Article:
She went on to claim that Trump idea could see 15 million pushed out of the country. She said he wants a massive law enforcement presence going school to school, home to home, business to business rounding up people and putting them on trains and buses to get them out of our country. “It’s an idea that would rip our country apart,” she said.

For his part Trump claimed: “We have no country if we have no border.” He said drugs were pouring across America’s southern border. “Right now we’re getting the drugs, they are getting the cash. We need the wall,” he said.

 

Trump doesn’t like ‘bad hombres’ and ‘nasty women’

Two of notable quotes from Trump involved “bad hombres” and “nasty women”.

Early in the debate as both sides traded blows over immigration, Trump said he would clampdown on criminal immigrants.

“We have some bad hombres here and we’re gonna get them out,” he said.

Later he called Clinton “such a nasty woman” after she suggested he would find away of avoid taxes on the wealthy that her campaign plan to introduce.

 

Clinton could get a job writing listicles

It’s clear the Clinton campaign has been working on a lot of lists. When Trump said that the one thing she has over him is “bad experience”, she was armed with one such list.

She said in the 1970s, she was taking on racial discrimination while Trump was being sued for racial discrimination. In the 1980s, she was trying to improve education, he borrowed $14m from his father. In the 1990s, she was in Bejing saying that “women's rights are human rights", he was calling Miss Universe an “eating machine”. And she claimed that while she was in the situation room monitoring the capture of Osama Bin Laden he was hosting Celebrity Apprentice.

At another stage she listed out the people he has insulted during the campaign including women, a disabled report, the family of a dead solider and a federal judge. She said he was a “pattern of divisiveness”, adding he has “a very dark and dangerous vision of our country”.

He said: “If you become president, this country will be some mess. Believe me.”

 

Guns and abortion

On domestic law these were the two big issues to split the candidates. Trump unashamedly backs the second amendment and the right to bear arms. He attempted to paint her as “extremely angry and extremely upset” about a case which maintained the status quo on guns. He claimed Chicago has more violence than any other city even though it has stricter gun laws than most of America.

Clinton attempted to put forward a middle-ground with “responsible regulation”. She said there should be “no conflict between saving people’s lives and respecting the second amendment”. “I was upset because dozens of toddlers injure themselves,” she added.

On abortion, Trump said he would appoint pro-life judges. He used graphic language to claim she wanted a situation that would allow doctors to “rip the baby out of the womb of the mother just prior to the birth”.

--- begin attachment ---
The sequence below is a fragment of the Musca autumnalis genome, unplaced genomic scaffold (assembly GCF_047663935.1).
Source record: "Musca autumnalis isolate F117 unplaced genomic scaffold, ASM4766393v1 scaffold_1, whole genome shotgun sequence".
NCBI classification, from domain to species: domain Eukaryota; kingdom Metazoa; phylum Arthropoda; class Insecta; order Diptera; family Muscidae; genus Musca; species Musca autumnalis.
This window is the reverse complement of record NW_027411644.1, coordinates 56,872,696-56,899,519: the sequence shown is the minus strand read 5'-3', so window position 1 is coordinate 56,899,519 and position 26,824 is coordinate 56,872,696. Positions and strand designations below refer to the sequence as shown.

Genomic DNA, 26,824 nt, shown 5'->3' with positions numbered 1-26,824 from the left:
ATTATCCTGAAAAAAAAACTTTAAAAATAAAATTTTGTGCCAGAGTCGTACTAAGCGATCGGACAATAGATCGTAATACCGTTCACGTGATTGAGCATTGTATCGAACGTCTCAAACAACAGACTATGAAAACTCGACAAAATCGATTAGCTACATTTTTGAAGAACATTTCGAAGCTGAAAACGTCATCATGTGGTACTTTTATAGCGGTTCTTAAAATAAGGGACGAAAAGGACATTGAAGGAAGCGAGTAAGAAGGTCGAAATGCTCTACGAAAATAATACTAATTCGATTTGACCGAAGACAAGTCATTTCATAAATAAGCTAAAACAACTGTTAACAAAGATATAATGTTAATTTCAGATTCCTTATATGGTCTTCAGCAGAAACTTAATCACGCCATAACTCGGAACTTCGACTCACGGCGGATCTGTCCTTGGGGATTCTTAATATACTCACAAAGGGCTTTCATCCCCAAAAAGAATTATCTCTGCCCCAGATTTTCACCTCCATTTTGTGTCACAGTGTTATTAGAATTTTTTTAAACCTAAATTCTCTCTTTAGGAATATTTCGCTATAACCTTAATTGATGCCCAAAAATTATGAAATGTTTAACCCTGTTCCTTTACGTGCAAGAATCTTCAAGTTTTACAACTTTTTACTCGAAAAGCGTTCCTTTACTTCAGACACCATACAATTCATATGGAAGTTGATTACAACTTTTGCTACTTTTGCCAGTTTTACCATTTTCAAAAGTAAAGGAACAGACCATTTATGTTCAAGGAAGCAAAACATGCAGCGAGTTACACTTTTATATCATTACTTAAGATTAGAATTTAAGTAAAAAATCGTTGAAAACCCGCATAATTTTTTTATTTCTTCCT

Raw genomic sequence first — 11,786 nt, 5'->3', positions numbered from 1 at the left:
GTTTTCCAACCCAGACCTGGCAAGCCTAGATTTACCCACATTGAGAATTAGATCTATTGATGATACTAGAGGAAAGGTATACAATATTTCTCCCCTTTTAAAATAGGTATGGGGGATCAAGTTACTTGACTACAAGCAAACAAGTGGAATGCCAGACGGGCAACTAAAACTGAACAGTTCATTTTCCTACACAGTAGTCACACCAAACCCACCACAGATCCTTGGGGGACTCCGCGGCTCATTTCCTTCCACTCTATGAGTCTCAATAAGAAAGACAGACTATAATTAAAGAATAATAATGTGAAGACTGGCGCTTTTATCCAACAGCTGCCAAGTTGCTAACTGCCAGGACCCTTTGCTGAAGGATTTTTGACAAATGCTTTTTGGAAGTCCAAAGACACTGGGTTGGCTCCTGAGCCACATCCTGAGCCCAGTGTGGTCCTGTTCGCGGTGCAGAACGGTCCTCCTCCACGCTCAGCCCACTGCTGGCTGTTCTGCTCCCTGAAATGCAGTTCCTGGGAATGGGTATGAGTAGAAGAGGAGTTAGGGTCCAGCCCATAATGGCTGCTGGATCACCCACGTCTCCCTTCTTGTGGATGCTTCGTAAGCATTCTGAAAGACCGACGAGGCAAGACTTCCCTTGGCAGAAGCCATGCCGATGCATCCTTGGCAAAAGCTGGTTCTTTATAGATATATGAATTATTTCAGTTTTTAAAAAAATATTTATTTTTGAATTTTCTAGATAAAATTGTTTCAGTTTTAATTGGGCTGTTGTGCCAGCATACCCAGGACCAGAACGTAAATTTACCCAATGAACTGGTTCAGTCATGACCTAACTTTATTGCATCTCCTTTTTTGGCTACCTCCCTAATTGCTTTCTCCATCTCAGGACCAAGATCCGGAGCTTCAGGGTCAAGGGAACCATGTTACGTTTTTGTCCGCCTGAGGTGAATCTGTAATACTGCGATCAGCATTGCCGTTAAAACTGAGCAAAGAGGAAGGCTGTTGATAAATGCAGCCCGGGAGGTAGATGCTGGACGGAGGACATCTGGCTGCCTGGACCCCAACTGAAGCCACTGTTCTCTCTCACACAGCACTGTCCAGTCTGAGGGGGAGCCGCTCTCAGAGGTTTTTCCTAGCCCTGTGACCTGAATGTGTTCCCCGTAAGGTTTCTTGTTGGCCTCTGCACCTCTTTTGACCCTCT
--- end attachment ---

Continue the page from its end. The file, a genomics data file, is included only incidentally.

Clinton said the constitution should guarantee the rights of women to make “the most intimate decision” about her health.

 

Trump’s women problems

Trump claimed that the “sleazy” Clinton team had incited violence at some of his campaign rallies and prompted women to make allegations of sexual assault against him.

He said he didn’t even apologise to his wife in the wake of the recent controversy because “I didn’t do anything”. Of the nine women who have gone public with claims against him, he said: “I think they either want fame or her campaign did it. I believe she got these people to step forward. It was lies and it was fiction. Nobody has more respect for women than I do.”

Clinton sought to use his own words against him, describing “a number of big rallies” where he said he “could not possibly have done those things to women because they were not attractive enough”.

“Donald thinks belittling women makes him bigger,” she said.

 

Economy and Foreign Policy

In any normal debate these would have been the two big features but they only got a brief look in.

Clinton attacked his plan for “triple down economics on steroids” that would “probably lead to another great recession”. She claimed he has shifted jobs to 12 countries including Mexico and built the Trump Hotel in Las Vegas with Chinese steel.

Trump said her plan would double taxes. “Jobs are being sucked out of our economy,” he said, asking why she hasn’t done any of the things she talks about over the past 30 years.

“I started with a $1m loan but I built a phenomenal business,” he said.

The reality TV star said that Clinton “gave us Isis because her and Obama created this huge vacuum”.

She said she would push for a ‘no fly zone’ and safe havens in Syria and that America should accept refugees who are properly vetted. “I will defeat Isis,” she said.

Trump said she would take in Syrian refugees who are aligned to Isis. “Nobody can believe our stupid our leadership is,” he said.

 

And that’s all folks…

The two candidates were asked to give a one minute unscripted closing statement before embarking on the final three weeks of the campaign.

Clinton went for a plea to middle America of all political persuasions and none. “I’m reaching out to all Americans,” she said, while noting that she understands the “awesome responsibility” of being president. Her final words: “I hope you will give me a chance to serve as your president.”

Trump went back to his campaign slogan ‘make America great again’. He said the US takes better care of illegal immigrants than war veterans. “Our inner cities are a disaster. You get shot walking to the shops,” she said.

His final words: “We cannot take four more years of Barack Obama and that’s what you get if you vote for her.”